Using rT3 to Assess Hypothyroidism
Reverse T3 (rT3): Should it be measured in patients with hypothyroidism.
There is a lot of controversy about whether reverse T3 (rT3) should be measured to assess hypothyroidism. The normal thyroid gland secretes T4 (an inactive precursor), T3 (the active hormone), and reverse T3, a biologically inactive form of T3 that may block T3 from binding to the thyroid hormone receptor. Most of the circulating T3 is derived from 5′-deiodination of circulating T4 in the peripheral tissues by type 1 deiodinase. Deiodination of T4 can occur at the outer ring (5′- deiodination), producing T3 (3,5,3′-triiodothyronine), or at the inner ring, producing reverse T3 (3,3,5′-triiodothyronine) by type 3 deiodinase. Type 2 deiodinase in the pituitary also converts T4 to T3 and is regulated differently from type 1 deiodinase.
Many years ago, endocrinologists realized that in severe illnesses, type 3 deiodinase increases and rT3 is often high and T3 is often low. Endocrinologists termed this “sick euthyroid syndrome” and noted that it was common in many types of chronic illnesses, especially in patients hospitalized in intensive care units. It was usually recommended that these patients not be treated with thyroid hormone and in most cases, the elevated rT3 resolved when the patients health returned.
However, more recently, more alternative doctors, including doctors who used to be known as antiaging doctors and now are called functional medicine doctors, have made quite an issue about rT3. They argue somewhat appropriately that high rT3 is bad and can block T3 from binding to the thyroid hormone receptor, They also state that rT3 can go up in various conditions including systemic illness, stress, inflammation, chronic pain, dieting, weight gain, and depression. They often quote articles showing that these diseases are correlated with a high rT3, but do not necessarily show that the rT3 plays a significant role in the disease. These functional medicine doctors rely extremely heavily on rT3 to treat patients that may have no other laboratory findings of hypothyroidism and often prescribe them T3-only preparations to try to lower the rT3. They have not published on whether this is effective or not, and may treat a person with completely normal thyroid function tests and put him on T3 to try to lower the rT3. They often use a high rT3: T3 ratio as further indication to treat these patients.
Dr. Friedman has seen many of these patients put on thyroid hormone, especially T3, inappropriately. T3 does not penetrate the brain well, not nearly as well as T4 does, and these patients often suffer from hyperthyroidism systemically and hypothyroidism in their brain. Dr. Friedman also believes that a healthy thyroid works best on its own and prescribing exogenous thyroid hormones to a patient with a normal thyroid gland, causes the gland to stop making its own hormones. Sometimes it is very hard for the patient to stop thyroid hormones, especially if given in high enough dose or for a long period of time. Therefore, he is quite cautious about who he puts on thyroid medicine and who he does not.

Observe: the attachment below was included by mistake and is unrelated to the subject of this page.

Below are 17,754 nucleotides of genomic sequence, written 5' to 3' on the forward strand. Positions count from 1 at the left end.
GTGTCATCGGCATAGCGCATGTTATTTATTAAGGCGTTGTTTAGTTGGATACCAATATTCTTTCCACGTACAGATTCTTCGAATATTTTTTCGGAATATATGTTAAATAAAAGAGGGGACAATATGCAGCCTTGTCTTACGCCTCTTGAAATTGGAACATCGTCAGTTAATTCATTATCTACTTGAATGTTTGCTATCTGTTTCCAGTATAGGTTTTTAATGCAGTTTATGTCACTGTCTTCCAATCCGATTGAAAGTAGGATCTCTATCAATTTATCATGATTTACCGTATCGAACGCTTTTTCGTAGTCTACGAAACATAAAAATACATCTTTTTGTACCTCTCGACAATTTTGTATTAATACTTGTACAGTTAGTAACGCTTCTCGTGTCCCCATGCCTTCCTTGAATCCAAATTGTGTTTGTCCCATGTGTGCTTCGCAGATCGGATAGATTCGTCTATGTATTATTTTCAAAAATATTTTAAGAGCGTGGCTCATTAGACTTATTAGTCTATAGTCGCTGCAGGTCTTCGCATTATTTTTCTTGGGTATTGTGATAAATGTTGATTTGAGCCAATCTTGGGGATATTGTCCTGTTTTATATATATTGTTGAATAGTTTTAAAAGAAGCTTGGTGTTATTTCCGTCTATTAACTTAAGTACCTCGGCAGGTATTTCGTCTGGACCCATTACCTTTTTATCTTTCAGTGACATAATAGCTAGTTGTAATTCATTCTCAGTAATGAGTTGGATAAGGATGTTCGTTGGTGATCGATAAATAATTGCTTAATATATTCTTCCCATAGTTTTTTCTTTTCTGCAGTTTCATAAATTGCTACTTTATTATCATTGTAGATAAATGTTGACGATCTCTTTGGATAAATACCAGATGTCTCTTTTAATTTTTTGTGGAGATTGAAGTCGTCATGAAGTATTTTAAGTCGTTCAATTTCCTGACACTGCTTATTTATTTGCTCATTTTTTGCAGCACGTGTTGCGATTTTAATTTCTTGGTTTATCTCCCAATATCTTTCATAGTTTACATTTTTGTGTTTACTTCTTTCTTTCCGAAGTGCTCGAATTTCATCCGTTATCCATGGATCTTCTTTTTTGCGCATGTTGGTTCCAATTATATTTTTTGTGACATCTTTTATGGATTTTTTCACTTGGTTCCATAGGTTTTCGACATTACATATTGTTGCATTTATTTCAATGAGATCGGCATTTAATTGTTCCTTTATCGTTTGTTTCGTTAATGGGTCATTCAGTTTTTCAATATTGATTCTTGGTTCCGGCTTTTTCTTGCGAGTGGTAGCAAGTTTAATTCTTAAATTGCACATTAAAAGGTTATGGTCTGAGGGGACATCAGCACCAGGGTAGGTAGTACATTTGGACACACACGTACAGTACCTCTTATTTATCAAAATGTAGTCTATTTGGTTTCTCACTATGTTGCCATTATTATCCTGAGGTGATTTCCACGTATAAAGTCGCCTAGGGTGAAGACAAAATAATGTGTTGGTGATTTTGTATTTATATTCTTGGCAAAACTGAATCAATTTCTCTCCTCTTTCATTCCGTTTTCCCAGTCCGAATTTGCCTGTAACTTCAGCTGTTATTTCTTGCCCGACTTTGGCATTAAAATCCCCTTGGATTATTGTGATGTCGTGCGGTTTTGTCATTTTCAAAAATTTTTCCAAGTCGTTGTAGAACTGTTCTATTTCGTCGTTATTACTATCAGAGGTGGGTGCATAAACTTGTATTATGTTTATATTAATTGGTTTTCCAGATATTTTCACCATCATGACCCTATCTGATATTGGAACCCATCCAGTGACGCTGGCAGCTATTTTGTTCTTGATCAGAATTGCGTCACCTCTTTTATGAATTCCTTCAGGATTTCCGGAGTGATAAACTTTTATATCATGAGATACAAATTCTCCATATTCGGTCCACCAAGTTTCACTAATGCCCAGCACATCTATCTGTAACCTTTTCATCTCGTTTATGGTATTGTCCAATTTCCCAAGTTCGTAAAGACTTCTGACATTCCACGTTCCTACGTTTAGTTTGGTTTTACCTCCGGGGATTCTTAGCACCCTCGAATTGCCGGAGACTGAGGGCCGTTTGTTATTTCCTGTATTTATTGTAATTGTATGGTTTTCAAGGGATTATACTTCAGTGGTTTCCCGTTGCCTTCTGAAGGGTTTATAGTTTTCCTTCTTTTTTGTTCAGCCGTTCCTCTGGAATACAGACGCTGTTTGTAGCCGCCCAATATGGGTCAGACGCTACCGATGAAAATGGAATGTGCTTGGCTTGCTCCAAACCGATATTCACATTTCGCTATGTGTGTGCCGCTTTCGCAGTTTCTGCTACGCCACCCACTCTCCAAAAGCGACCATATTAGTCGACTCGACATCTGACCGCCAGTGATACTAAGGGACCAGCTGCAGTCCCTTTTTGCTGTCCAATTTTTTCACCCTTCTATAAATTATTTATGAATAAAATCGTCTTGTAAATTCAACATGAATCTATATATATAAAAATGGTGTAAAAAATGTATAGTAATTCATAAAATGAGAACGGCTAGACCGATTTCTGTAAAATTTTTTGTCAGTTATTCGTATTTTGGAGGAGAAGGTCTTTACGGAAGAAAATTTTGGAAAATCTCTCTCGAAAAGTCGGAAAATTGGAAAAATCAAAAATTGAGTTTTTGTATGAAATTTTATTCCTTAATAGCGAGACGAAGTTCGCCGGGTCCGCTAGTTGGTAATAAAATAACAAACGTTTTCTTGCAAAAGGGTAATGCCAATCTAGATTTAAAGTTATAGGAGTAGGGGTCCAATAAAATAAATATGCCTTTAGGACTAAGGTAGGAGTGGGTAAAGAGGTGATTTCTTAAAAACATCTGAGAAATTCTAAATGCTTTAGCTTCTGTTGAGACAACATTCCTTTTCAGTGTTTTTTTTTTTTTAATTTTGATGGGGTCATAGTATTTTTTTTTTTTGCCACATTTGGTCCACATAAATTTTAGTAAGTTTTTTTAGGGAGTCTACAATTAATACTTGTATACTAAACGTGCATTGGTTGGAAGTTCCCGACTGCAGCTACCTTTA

Dr. Friedman decided to measure rT3 in 100 consecutive patients who came to see him with potential thyroid problems. All of these had signs and symptoms of hypothyroidism, and many of them were already treated with different thyroid preparations. He used the upper limit of normal for rT3 at either Quest or Labcorp, which is usually 24 ng/dL. He did not calculate any type of ratios. He found that 18 of the 100 patients had a rT3 above the normal range. Three of these patients were not on any thyroid medicine, and 2 of them, when the rT3 was repeated, became normal. One of them was on a T3/T4 combination, 2 of them were on desiccated thyroid alone, 4 of them were on desiccated thyroid plus T4, and 8 of them were on T4 alone. The 8 patients on T4 was a relatively high percentage of the people on T4 alone.
Dr. Friedman concluded from his study that measuring rT3 may be helpful in a small number of patients, especially those already on thyroid treatments that contain T4. Most patients that do have an elevated rT3 on thyroid treatment with either T4 alone or T4 plus desiccated thyroid may benefit from decreasing the amount of T4 given and increasing the amount of T3 or the desiccated thyroid given. Based on this data, he would not recommend measuring rT3 in most patients who are not taking thyroid medicine, as only a very small percentage of them had an elevated rT3.
The concept is in those patients with a high rT3 you can give them either T3 alone or T3 that is part of desiccated thyroid to “kick out the rT3.” This would lead to improved thyroid function and symptom improvement.
The area of rT3 is clearly an interesting area, and there is a clear division between endocrinologists who do not measure all and the functional doctors who measure it in almost everybody and treat almost everybody for it. Dr. Friedman is hoping to get IRB approval and write up a peer-reviewed article measuring rT3. Dr. Friedman feels that the test can be helpful in certain patients, but some discretion needs to be used in who gets thyroid medicine (especially for the rest of their life) and who does not.
Dr. Friedman is an expert at putting the right patients on the right thyroid hormone. For more information about Dr. Friedman’s practice or to schedule an appointment, go to www.goodhormonehealth.com or email us at firstname.lastname@example.org.